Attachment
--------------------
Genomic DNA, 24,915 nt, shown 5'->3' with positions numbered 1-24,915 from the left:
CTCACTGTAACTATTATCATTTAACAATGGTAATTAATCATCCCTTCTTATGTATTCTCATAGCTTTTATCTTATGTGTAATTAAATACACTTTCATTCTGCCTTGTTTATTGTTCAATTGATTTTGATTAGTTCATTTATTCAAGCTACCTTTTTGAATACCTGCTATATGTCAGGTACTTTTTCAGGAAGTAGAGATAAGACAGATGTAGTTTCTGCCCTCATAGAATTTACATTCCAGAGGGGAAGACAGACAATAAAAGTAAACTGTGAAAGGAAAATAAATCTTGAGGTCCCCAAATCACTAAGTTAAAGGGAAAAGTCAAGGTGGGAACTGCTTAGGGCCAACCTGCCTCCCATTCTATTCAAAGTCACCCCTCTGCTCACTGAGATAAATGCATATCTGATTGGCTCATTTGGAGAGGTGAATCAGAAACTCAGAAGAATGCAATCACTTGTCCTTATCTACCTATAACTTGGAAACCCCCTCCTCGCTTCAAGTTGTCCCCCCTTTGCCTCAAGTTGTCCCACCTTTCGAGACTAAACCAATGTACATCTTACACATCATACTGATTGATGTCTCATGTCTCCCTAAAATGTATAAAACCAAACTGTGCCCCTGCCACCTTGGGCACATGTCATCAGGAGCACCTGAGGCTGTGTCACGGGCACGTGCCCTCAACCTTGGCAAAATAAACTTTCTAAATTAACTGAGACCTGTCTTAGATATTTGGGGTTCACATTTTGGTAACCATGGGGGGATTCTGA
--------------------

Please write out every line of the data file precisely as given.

Genomic DNA, 24,915 nt, shown 5'->3' with positions numbered 1-24,915 from the left:
CTCACTGTAACTATTATCATTTAACAATGGTAATTAATCATCCCTTCTTATGTATTCTCATAGCTTTTATCTTATGTGTAATTAAATACACTTTCATTCTGCCTTGTTTATTGTTCAATTGATTTTGATTAGTTCATTTATTCAAGCTACCTTTTTGAATACCTGCTATATGTCAGGTACTTTTTCAGGAAGTAGAGATAAGACAGATGTAGTTTCTGCCCTCATAGAATTTACATTCCAGAGGGGAAGACAGACAATAAAAGTAAACTGTGAAAGGAAAATAAATCTTGAGGTCCCCAAATCACTAAGTTAAAGGGAAAAGTCAAGGTGGGAACTGCTTAGGGCCAACCTGCCTCCCATTCTATTCAAAGTCACCCCTCTGCTCACTGAGATAAATGCATATCTGATTGGCTCATTTGGAGAGGTGAATCAGAAACTCAGAAGAATGCAATCACTTGTCCTTATCTACCTATAACTTGGAAACCCCCTCCTCGCTTCAAGTTGTCCCCCCTTTGCCTCAAGTTGTCCCACCTTTCGAGACTAAACCAATGTACATCTTACACATCATACTGATTGATGTCTCATGTCTCCCTAAAATGTATAAAACCAAACTGTGCCCCTGCCACCTTGGGCACATGTCATCAGGAGCACCTGAGGCTGTGTCACGGGCACGTGCCCTCAACCTTGGCAAAATAAACTTTCTAAATTAACTGAGACCTGTCTTAGATATTTGGGGTTCACATTTTGGTAACCATGGGGGGATTCTGA